Talavera, L., Costas, S., & Ferreira, Ó. (2022). A new index to assess the state of dune vegetation derived from true colour images. Ecological Indicators, 137, 108770
Talavera, L., Costas, S., & Ferreira, Ó.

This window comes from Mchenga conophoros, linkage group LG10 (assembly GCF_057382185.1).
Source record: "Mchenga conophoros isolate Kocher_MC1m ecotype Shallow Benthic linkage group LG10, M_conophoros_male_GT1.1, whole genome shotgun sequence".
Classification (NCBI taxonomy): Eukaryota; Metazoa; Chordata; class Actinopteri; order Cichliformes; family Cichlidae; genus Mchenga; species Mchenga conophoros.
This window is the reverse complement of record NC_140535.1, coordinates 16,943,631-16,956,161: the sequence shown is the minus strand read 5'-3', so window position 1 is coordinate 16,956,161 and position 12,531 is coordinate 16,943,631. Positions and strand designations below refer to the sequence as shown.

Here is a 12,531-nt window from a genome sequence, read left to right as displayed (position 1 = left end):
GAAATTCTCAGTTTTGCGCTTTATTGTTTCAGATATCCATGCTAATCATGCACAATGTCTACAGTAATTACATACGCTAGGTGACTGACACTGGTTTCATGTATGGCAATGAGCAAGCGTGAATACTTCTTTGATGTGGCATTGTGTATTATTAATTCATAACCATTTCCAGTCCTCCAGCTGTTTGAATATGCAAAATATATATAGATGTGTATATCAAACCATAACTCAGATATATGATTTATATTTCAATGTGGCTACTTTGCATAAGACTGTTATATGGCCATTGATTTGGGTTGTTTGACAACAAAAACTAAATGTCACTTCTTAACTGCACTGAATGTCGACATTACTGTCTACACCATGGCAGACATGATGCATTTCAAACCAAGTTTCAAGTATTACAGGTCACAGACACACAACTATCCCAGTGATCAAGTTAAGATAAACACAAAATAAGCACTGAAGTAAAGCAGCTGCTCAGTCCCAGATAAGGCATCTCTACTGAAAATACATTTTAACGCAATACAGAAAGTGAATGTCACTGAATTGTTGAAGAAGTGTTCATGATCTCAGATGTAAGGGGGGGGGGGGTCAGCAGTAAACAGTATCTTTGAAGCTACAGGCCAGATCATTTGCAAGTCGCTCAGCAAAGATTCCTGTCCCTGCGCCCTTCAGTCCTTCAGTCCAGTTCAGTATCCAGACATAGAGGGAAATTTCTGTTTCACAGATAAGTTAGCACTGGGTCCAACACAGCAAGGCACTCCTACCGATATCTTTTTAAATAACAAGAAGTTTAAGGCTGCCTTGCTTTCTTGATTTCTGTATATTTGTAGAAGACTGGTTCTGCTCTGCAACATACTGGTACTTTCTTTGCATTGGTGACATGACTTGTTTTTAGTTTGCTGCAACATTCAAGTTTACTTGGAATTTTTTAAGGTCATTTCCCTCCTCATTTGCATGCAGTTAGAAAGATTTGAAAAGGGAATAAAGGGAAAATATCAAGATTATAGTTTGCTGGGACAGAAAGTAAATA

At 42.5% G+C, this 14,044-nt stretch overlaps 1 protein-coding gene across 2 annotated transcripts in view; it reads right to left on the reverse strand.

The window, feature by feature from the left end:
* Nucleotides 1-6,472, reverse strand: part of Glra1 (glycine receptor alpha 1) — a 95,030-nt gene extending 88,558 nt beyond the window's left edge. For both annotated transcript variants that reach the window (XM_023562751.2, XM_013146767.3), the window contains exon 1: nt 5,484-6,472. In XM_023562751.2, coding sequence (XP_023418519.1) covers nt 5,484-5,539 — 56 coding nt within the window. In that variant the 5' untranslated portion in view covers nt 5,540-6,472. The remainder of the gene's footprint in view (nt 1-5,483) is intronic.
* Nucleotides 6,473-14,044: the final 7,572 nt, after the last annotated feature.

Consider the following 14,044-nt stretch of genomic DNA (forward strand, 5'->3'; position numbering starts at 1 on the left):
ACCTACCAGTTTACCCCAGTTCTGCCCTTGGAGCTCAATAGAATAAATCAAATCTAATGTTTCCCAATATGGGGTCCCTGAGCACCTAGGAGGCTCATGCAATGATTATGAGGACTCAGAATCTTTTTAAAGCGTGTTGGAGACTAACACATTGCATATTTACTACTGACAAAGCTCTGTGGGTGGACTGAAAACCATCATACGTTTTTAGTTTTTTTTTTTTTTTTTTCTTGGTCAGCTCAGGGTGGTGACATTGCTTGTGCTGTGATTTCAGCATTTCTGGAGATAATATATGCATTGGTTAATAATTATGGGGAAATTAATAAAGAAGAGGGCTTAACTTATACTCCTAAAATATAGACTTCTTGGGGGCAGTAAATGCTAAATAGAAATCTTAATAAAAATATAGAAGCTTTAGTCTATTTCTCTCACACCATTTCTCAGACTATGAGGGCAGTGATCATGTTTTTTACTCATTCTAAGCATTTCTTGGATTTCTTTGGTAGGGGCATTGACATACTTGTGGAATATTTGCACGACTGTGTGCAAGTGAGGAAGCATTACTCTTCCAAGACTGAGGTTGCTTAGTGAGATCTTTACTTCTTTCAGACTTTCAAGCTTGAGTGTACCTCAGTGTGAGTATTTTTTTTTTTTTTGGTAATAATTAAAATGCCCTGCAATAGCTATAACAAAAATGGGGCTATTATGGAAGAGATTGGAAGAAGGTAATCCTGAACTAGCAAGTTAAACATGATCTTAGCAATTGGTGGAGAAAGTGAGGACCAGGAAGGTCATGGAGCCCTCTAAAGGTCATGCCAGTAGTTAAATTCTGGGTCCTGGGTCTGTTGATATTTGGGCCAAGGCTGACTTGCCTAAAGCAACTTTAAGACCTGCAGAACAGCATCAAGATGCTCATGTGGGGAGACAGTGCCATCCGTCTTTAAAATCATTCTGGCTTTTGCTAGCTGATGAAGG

Vegetation on coastal dunes is a key element, as it promotes the growth and stabilization of these landforms while contributing significantly to biodiversity. Physical (e.g. impact of storms), ecological (e.g. animal grazing) and human-related (e.g. farming and recreation) factors may disturb coastal dune vegetation, changing dune dynamics and eventually inducing ecogeomorphic state shifts. Therefore, understanding vegetation dynamics and state turns crucial to predict dune evolution paths. The latter must be supported by observations combined with the development of tools (e.g. indexes) able to detect eventual changes and to automatically categorize the state of the vegetation. Here, a multi-step index to characterise the dune vegetation state (DUVES) was developed and tested in Barreta Island (South Portugal), where grey dune vegetation has declined in recent years. The index was computed using classified true colour orthophotos and orthomosaics derived from UAS (Unmanned Aerial Systems) surveys. Google Earth images were used as complementary data to analyse the evolution trends. The possible sources of disturbance (i.e. human-related activities and gull occupation) were also investigated by comparing their distribution with the vegetation changes. DUVES successfully identified different states of vegetation cover that expressed its stability, perturbation or growth based on temporal changes and allowed the analysis of their evolutionary trends. The distribution of perturbation was mostly associated with gull nesting areas, increasing over time, and to a less extent to human-related activities. The observed grey dune habitat loss was due to replacement of plants typical from this habitat by ruderal species promoted by the positive feedback established between gulls and vegetation. The developed index proved to be of great utility to define dune habitat evolution and understand the associated drivers, being a tool with a wide range of applications, namely for improving future coastal management actions aimed at conserving dune habitats. Moreover, DUVES is potentially transferable due to its easy adaptability depending on the particularities of each study site or goal.